From the December 20, 1971 issue of New York Magazine.
Last June, 40 people were lying on a floor in Aspen, Colorado, floating free and uneasy on the indoor/outdoor carpet, eyes closed, being led through the first phase of a “Workshop in Approaching Unisexuality.” It would turn out later that the aim of the exercise was not to solve the problem of who does what and to whom, but to reveal to the participants that adjectives such as warm, violent, soft, timid, peaceful, and aggressive are not necessarily definitions for male or female.
We closed our eyes and cleared our minds. Slowly we perceived a lake in the distance, and as we walked toward it, the surface became smooth as a mirror into which we could look and see our reflection. There was no reflection. Infinitely slowly, we began to evolve into the animal that most expressed our own ideas of ourselves—of our sensual selves. Minutes passed and we became aware of the other animals around us. At last we opened our eyes and those animals that felt like it did whatever seemed natural. Most of the women twittered or purred. Most of the men growled, or attempted to wag tails. I was a cat, black, with a lovely long tail, sitting under a red geranium in a sunny window. We formed groups in our part of the conference-room forest, and told each other what we had become.
“I was a snake,” said a beautiful young woman, a professional designer. “As I was moving through the grass, enjoying my slithering, curving progress, I realized I had no fangs. No bite. I couldn’t even hiss. My only protection was that I could change color in reaction to the people that passed by. I started to go through my garden and I saw that there were panthers draped over all the lawn furniture. I went into my house, and there were panthers everywhere, filling every chair, curled up in groups in all the rooms. They were eating, rather elegantly, and no one paid any attention to me, even when I asked if they wanted anything more to eat. I was interested, but I was different, and finally I withdrew.”
The women in the group looked at her, looked at each other, and … click! A moment of truth. The shock of recognition. Instant sisterhood. “You became a housewife,” we said, excited, together, turning to the men to see if they understood. “She is describing a housewife. Do you know that?”
“Hmm, yes, well, uh …” they said, sensitized for the morning, but eager to recount their own stories of becoming spotted leopards in green forests, of turning to griffins with human heads who know and see all. The next time, or perhaps the time after that, they will recognize the click! of recognition, that parenthesis of truth around a little thing that completes the puzzle of reality in women’s minds—the moment that brings a gleam to our eyes and means the revolution has begun.
“The women in the group looked at each other, and click! The shock of recognition… One little click turns on a thousand others”
Those clicks are coming faster and faster. They were nearly audible last summer, which was a very angry summer for American women. Not redneck-angry from screaming because we are so frustrated and unfulfilled-angry, but clicking-things-into-place-angry, because we have suddenly and shockingly perceived the basic disorder in what has been believed to be the natural order of things.
One little click turns on a thousand others. I had been sitting in that Aspen room, feeling a very liberated cat—alone on my window sill, self-sufficient and self-enclosed, able to purr or scratch as I chose. I was fooling myself. If my free-association had had any connection with my actual life, I would have evolved as a pig. But I followed the pattern of my socialization: cued by the word sensual, I became a nice, domestic cat, sitting under a healthy well-watered geranium, watching the sunlight fall through a clean window, over a dust-free window sill, across a polished floor. The room was cozy, with a tea tray by the fire. In another five minutes of meditating evolution, I would have jumped off the window sill and started curling around the leg of a dog.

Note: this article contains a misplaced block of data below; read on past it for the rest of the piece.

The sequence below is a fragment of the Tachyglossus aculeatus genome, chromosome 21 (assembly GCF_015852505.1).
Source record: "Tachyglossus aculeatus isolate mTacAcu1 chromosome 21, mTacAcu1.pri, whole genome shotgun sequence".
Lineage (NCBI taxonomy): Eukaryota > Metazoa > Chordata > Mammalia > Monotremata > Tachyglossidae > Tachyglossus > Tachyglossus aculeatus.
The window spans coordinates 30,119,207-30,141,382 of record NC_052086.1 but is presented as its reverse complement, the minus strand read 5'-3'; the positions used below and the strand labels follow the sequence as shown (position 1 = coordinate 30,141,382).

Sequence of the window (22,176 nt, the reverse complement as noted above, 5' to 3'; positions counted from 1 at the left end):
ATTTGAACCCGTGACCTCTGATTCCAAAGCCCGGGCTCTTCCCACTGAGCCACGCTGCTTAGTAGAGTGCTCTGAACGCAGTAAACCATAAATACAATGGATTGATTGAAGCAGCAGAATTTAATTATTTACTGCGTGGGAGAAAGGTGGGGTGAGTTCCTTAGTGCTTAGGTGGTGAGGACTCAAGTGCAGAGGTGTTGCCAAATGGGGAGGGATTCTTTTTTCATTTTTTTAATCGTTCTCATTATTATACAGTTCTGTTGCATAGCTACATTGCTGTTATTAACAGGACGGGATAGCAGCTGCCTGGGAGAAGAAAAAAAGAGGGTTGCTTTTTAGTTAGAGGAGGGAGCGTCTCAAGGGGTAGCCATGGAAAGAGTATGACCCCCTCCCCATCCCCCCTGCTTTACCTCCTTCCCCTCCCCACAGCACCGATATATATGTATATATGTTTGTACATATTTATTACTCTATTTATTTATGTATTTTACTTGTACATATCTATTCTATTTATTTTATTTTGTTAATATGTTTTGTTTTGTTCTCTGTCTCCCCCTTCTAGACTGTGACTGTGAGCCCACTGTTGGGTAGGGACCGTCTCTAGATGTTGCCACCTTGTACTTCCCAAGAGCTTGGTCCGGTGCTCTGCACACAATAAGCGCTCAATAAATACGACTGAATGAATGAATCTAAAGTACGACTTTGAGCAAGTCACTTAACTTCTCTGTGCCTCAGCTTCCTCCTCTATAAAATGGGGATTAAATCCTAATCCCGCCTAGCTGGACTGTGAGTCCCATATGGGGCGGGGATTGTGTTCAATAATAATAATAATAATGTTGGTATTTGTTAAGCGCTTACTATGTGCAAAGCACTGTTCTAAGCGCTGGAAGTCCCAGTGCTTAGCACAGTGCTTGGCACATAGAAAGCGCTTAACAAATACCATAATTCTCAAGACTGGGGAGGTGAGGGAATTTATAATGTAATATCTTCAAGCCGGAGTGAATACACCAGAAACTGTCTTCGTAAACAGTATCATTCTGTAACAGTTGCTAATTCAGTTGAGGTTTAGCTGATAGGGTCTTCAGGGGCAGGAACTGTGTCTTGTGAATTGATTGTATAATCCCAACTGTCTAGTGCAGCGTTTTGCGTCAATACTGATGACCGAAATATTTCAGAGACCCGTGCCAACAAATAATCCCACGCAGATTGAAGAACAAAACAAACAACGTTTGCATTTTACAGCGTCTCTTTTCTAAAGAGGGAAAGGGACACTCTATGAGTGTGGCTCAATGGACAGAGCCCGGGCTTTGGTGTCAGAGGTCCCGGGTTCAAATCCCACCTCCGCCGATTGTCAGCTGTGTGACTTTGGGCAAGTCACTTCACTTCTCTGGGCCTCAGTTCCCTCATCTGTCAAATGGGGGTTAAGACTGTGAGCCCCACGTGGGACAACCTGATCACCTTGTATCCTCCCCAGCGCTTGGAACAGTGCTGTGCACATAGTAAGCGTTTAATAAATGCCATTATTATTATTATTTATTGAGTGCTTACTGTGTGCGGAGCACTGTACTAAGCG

In fact, parables are unnecessary for recognizing the blatant absurdity of everyday life. Reality is lesson enough. In Houston, Texas, a friend of mine stood and watched her husband step over a pile of toys on the stairs, put there to be carried up. “Why can’t you get this stuff put away?” he mumbled. Click! “You have two hands,” she said, turning away.
Last summer I got a letter, from a man who wrote: “I do not agree with your last article, and I am canceling my wife’s subscription.” The next day I got a letter from his wife saying, “I am not cancelling my subscription.” Click!
On Fire Island my weekend hostess and I had just finished cooking breakfast, lunch, and washing dishes for both. A male guest came wandering into the kitchen just as the last dish was being put away and said, “How about something to eat?” He sat down, expectantly, and started to read the paper. Click! “You work all week,” said the hostess, “and I work all week, and if you want something to eat, you can get it, and wash up after it yourself.”
In New York last fall, my neighbors—named Jones—had a couple named Smith over for dinner. Mr. Smith kept telling his wife to get up and help Mrs. Jones. Click! Click! Two women radicalized at once.
A woman I know in St. Louis, who had begun to enjoy a little success writing a grain company’s newsletter, came home to tell her husband about lunch in the executive dining room. She had planned a funny little anecdote about the deeply humorous pomposity of executives, when she noticed her husband rocking with laughter. “Ho ho, my little wife in an executive dining room.” Click!
“‘I do not agree with your last article, and I am cancelling my wife’s subscription’”
Last August, I was on a boat leaving an island in Maine. Two families were with me, and the mothers were discussing the troubles of cleaning up after a rental summer. “Bob cleaned up the bathroom for me, didn’t you honey?” she confided, gratefully patting her husband’s knee. “Well, what the hell, it’s vacation,” he said, fondly. The two women looked at each other, and the queerest change came over their faces. “I got up at six this morning to make the sandwiches for the trip home from this ‘vacation,’” the first one said. “So I wonder why I’ve thanked him at least six times for cleaning the bathroom?” Click! Click!